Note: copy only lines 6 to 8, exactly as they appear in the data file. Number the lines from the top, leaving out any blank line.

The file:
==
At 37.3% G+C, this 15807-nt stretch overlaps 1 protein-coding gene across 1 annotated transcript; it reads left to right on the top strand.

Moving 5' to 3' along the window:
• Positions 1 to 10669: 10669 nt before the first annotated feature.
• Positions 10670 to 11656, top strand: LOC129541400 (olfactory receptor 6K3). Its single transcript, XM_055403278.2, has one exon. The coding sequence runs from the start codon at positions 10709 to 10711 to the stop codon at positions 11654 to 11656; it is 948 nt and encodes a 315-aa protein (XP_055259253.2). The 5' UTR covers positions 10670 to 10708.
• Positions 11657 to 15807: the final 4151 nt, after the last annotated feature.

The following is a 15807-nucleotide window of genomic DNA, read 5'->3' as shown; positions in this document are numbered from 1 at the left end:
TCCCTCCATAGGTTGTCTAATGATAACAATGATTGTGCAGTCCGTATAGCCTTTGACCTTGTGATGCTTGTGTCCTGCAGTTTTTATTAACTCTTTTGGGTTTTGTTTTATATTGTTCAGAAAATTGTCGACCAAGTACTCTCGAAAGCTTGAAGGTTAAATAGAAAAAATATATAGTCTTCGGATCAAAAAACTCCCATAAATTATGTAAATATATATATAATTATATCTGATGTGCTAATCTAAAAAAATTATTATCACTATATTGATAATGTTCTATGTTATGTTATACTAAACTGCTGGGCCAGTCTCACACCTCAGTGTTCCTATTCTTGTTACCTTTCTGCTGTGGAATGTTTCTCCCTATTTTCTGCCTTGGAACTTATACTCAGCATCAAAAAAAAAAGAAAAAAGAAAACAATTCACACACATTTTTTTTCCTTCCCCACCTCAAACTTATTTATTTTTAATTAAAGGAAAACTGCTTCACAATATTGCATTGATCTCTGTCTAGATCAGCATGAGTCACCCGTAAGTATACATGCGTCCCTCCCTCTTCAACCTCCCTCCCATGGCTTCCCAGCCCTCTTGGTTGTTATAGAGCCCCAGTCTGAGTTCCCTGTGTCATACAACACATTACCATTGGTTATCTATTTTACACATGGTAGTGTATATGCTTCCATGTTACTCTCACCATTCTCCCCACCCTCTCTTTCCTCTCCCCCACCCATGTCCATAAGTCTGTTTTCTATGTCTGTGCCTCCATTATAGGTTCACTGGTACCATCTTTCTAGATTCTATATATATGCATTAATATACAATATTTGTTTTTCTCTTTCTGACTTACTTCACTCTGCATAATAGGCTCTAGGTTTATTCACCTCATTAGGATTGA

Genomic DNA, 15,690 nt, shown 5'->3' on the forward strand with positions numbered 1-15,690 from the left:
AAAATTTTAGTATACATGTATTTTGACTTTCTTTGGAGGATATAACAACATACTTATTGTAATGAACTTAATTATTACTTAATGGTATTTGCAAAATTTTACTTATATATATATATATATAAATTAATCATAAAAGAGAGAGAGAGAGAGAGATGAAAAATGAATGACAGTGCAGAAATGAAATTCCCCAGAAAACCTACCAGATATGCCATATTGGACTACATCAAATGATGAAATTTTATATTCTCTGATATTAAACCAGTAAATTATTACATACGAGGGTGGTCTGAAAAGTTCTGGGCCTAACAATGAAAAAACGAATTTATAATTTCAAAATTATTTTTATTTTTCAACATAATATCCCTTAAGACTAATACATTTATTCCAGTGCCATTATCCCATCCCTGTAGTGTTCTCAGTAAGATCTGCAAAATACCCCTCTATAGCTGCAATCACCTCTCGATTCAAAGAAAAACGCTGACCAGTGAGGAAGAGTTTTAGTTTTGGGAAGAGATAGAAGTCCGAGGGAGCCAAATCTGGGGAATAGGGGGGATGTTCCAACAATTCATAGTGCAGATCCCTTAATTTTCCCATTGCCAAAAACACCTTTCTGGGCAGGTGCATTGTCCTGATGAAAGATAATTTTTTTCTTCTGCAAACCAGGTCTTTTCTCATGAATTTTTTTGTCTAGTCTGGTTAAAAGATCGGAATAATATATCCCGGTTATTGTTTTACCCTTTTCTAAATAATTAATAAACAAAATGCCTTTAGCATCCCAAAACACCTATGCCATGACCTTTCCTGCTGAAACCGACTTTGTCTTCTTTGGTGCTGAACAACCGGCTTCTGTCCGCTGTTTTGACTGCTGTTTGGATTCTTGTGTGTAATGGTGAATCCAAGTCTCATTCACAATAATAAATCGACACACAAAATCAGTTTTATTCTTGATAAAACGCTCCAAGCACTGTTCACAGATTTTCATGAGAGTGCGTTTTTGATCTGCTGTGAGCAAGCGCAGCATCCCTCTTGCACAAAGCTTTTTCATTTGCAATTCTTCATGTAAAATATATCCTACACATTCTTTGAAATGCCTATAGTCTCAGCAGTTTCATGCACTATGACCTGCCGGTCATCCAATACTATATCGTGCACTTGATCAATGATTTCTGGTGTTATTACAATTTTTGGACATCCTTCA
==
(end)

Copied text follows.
The following is a 15807-nucleotide window of genomic DNA, read 5'->3' as shown; positions in this document are numbered from 1 at the left end:
TCCCTCCATAGGTTGTCTAATGATAACAATGATTGTGCAGTCCGTATAGCCTTTGACCTTGTGATGCTTGTGTCCTGCAGTTTTTATTAACTCTTTTGGGTTTTGTTTTATATTGTTCAGAAAATTGTCGACCAAGTACTCTCGAAAGCTTGAAGGTTAAATAGAAAAAATATATAGTCTTCGGATCAAAAAACTCCCATAAATTATGTAAATATATATATAATTATATCTGATGTGCTAATCTAAAAAAATTATTATCACTATATTGATAATGTTCTATGTTATGTTATACTAAACTGCTGGGCCAGTCTCACACCTCAGTGTTCCTATTCTTGTTACCTTTCTGCTGTGGAATGTTTCTCCCTATTTTCTGCCTTGGAACTTATACTCAGCATCAAAAAAAAAAGAAAAAAGAAAACAATTCACACACATTTTTTTTCCTTCCCCACCTCAAACTTATTTATTTTTAATTAAAGGAAAACTGCTTCACAATATTGCATTGATCTCTGTCTAGATCAGCATGAGTCACCCGTAAGTATACATGCGTCCCTCCCTCTTCAACCTCCCTCCCATGGCTTCCCAGCCCTCTTGGTTGTTATAGAGCCCCAGTCTGAGTTCCCTGTGTCATACAACACATTACCATTGGTTATCTATTTTACACATGGTAGTGTATATGCTTCCATGTTACTCTCACCATTCTCCCCACCCTCTCTTTCCTCTCCCCCACCCATGTCCATAAGTCTGTTTTCTATGTCTGTGCCTCCATTATAGGTTCACTGGTACCATCTTTCTAGATTCTATATATATGCATTAATATACAATATTTGTTTTTCTCTTTCTGACTTACTTCACTCTGCATAATAGGCTCTAGGTTTATTCACCTCATTAGGATTGA

Genomic DNA, 15,690 nt, shown 5'->3' on the forward strand with positions numbered 1-15,690 from the left: